I'm absolutely sincere in what I've said about approaching comp in
'as if' mode. But at the same time I've hoped from the beginning
that we could make explicit the choices that motivate our different
ontic starting assumptions. Are there perhaps irreconcilable issues of
style or preference, or are there fundamental logical, philosophical,
or even semantic errors entailed in one or other position? Well, let me
continue in the effort by trying to clarify my position on some of your
recent points.

> So, either you put in AR something which is not there (like peter D
> Jones who want me doing "Aristotle error" on the numbers (like if I was
> reifying some concreteness about them), or you should have a powerful
> argument against AR, but then you should elaborate.

> To be honest I have not yet seen where you postulates comp wrong in
> your long anti-roadmap post.
> Recall that I take comp as YD + CT + AR (Yes Doctor + Church Thesis +
> Arithmetical Realism).

OK.  I've already agreed to accept AR in 'as if' mode. So that implies
I'm staying on the comp road in the same 'as if' spirit to see where it
leads. It's very interesting! Also I genuinely think that AR is not
'false' from any of the *logical* perspectives from which you
defend it. My problem - outside 'as if' mode (and this goes back to the
'primacy' issue) - is with adopting *any* 3rd-person postulate as
'ontic ground zero'. My view - and I'm still not clear whether
you think it unjustified, or that you simply *prefer* to start
elsewhere - is that we go wrong the moment we fail to treat reflexive
indexical necessity with maximal - *extreme* - seriousness. My most
basic claim is that to make *any* 3rd-person assumption primary - even
one as apparently 'modest' as AR - is to try to 'sneak past'
this, and thereby to fail *the* crucial test of ontic realism.

We could call this position maximal personal, or indexical,
seriousness, but what's in a name? It frustrates me almost beyond
endurance that this isn't simply 'obvious' (though error,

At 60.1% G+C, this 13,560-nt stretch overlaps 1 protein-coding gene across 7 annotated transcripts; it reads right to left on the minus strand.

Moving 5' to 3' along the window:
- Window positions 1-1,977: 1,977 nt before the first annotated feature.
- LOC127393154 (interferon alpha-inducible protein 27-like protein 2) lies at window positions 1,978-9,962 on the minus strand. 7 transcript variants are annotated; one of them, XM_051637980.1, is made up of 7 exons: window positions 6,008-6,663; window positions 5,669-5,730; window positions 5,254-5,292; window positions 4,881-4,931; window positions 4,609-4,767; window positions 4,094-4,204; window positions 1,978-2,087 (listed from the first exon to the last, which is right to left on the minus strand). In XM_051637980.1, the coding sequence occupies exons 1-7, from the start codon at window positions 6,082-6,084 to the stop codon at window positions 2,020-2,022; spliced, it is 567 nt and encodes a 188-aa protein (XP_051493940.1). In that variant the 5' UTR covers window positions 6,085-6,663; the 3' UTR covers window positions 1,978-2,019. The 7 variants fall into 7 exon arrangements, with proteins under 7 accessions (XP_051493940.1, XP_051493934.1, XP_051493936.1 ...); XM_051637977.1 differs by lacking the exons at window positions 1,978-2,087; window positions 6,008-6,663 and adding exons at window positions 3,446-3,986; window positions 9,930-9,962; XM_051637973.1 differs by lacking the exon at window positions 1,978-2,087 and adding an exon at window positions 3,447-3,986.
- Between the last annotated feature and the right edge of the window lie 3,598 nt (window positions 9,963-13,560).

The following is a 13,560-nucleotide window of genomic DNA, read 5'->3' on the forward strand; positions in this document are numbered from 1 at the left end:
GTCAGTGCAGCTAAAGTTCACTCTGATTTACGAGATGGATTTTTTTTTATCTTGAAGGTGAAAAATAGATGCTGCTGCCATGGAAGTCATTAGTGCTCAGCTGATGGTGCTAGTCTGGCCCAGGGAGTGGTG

especially one's own, is subtle). But it seems as though we're
somehow 'tricked' out of seeing it because all 'personal'
interaction (including that with the 'self') is relational, and
3rd-person is the characteristic mode of relational interaction. So all
natural language just assumes it.

Consequently when you say:

> What you say is exactly what the lobian *first person* will feel.  I hope you 
> will
> see this eventually.

I think I 'see' it *now*. I understand that the lobian first person
*emerging* from your 3rd person AR postulate *would* indeed
'possess' such a view. But my problem is with all this 3rd person
language. I can indeed 'see' how you can invoke a '1st-person
David analog' in this way, but I can't at all see how this causes
'indexically necessary David' - 'here and now' - to appear
out of 'thin 3rd-person air'. Logic lacks this power. It seems as
if only magic will do. It's like Harry Potter saying - "I know
I'm just imagining you, but hang on, in just a jiffy AR will make you
indexically necessary".

On the other hand, bare 'indexical necessity' is the sole ontic
postulate I need. Is this an insufficiently 'modest' requirement? My
justification is reflexively evident and incorrigible. It does no
practical damage to the subsequent postulation of AR - it can't do,
because this position simply *is* the situation from which I postulate
it. By the same token, CT survives (if true) undamaged by being
postulated from this position. In other words, I'm claiming that we
have access to versions of AR and CT manifested entirely in virtue of
their generalisation from relational reality, and I can't see that
you or I have reason to believe anything else, except through
'Penrose direct revelation', which you reject. So what's the

YD now becomes the interesting case, and the point, as I recall, where
we started. My long post refers to the dependencies and assumptions,
implicit in bit-stream representations, that are only made explicit by
their instantiation. My argument is that any digital program is an
arbitrary gloss on the behaviour of a 'substrate' (i.e. lower logical
level) - I think I've seen you argue more or less the same point -
and therefore relies on a notion of 'causation' (dependency,
sequence, structure, behaviour, or state your preferred terminology) -
that is essentially non-local at the level of such instantiation.